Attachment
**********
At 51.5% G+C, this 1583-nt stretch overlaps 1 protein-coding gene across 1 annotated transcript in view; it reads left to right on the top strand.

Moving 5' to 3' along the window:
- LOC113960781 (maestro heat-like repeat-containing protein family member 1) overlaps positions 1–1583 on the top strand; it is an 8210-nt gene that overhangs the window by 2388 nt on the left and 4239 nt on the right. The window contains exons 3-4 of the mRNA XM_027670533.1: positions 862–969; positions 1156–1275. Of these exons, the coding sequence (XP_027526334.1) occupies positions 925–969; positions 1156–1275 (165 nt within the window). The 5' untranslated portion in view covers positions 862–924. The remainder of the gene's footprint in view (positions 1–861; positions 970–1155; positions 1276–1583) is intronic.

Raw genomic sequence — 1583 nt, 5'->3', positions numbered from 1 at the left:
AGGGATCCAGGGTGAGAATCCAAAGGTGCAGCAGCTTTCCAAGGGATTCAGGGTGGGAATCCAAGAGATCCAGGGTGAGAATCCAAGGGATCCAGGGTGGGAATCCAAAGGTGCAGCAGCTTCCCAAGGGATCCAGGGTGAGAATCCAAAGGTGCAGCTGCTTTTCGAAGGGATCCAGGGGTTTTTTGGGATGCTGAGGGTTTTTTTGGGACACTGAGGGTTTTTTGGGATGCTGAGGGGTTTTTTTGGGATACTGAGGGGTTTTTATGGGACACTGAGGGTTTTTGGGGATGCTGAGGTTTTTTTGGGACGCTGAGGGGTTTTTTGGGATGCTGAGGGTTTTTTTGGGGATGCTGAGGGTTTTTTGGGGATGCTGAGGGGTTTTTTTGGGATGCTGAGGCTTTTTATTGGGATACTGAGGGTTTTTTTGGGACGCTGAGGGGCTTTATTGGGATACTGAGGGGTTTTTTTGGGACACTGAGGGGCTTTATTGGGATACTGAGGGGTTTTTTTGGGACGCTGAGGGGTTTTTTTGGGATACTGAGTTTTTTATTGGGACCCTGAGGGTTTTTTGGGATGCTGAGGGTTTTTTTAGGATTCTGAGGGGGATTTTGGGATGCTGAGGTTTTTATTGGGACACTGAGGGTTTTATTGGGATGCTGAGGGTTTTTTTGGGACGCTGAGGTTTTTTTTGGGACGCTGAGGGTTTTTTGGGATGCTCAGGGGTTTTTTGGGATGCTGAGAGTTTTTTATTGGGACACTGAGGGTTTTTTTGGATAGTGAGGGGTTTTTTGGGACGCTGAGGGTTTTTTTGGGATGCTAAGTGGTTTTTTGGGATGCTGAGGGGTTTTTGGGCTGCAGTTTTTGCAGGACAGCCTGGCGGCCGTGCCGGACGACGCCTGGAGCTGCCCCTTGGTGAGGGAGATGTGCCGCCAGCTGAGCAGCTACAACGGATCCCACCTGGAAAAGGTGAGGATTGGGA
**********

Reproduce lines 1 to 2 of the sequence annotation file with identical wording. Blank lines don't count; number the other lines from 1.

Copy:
At 51.5% G+C, this 1583-nt stretch overlaps 1 protein-coding gene across 1 annotated transcript in view; it reads left to right on the top strand.

Moving 5' to 3' along the window: